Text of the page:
NDOW sets big game tag workshop
Southern Nevada hunters who want to learn more about Nevada’s big game management programs and the annual tag application process can attend a free informational workshop hosted by the Nevada Department of Wildlife.
Information on big game management, tag quotas and allocations, draw odds, harvest data, bonus points, common application errors and the computerized draw will be presented. New procedures for this year’s drawing also will be discussed. Participants also will learn how to use the NDOW Web site to find information about everything from hunting to the number of bonus points an individual has earned.
The workshop is scheduled for 6 p.m. to 9 p.m. March 11 in the Commission Chambers at the Clark County Government Center, 500 Grand Central Parkway. Reservations are not required. Call NDOW at 486-5127, Ext. 3501 for more information.
Nevada to get new state symbol
Nevada has several state wildlife symbols, but there is not an insect among them. And since the Silver State is one of only eight states that don’t have an entomological representative, some schoolchildren decided that one should be chosen. Thus, the Nevada State Insect Contest, which closed Friday, was created.
The contest is sponsored by the Truly Nolen Company and school districts throughout Nevada and was open to students in the fourth grade and GATE (gifted and talented) classes. Each class researched and selected an insect that is native to Nevada and told why it would be a good symbol for the state.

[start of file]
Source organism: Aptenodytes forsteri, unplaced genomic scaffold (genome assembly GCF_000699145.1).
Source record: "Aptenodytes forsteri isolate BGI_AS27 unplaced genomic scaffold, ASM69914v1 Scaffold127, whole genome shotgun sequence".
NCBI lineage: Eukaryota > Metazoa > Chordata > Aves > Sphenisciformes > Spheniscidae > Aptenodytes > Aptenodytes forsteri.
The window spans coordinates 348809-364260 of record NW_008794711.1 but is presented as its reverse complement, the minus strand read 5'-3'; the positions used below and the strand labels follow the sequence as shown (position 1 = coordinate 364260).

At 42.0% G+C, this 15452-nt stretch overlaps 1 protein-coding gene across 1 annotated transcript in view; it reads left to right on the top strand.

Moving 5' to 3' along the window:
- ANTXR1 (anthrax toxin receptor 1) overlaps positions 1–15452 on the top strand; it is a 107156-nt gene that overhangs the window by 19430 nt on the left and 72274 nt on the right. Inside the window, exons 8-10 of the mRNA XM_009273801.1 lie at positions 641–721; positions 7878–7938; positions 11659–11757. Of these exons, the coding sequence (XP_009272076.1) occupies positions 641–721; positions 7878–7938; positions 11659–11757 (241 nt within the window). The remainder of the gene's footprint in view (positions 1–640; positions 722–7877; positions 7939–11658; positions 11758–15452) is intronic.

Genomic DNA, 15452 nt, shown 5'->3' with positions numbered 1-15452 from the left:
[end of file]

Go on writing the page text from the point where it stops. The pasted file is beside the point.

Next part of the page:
Insects may not be one of the groups of animals that Nevada Department of Wildlife regularly studies, but they are important in the world of wildlife.
According to NDOW supervising fisheries biologist Jon Sjoberg, “Insects are an important part of functioning ecosystems and deserve respect.”
In places such as the reservoirs at the Kirch Wildlife Management Area in Nye County, insects help stocked rainbow trout grow as much as two inches per month during the wintertime.
“Without insects, there would be no fish. Insects are the number one food source for fish, and the main goal of fly-fishers is to attract fish by imitating aquatic insects,” explained Chris Pietrafeso, NDOW angler education instructor.
A winning class and insect will be chosen shortly. Three students from the winning class will travel to Carson City to testify before a legislative committee. If approved, the representative insect will be introduced to the legislature in a bill drawn up by State Sen. Joyce Woodhouse, D-Henderson, and Assemblyman Lynn Stewart, R-Henderson. Woodhouse responded to the original request by some fourth-graders who wanted to know why Nevada had no state insect.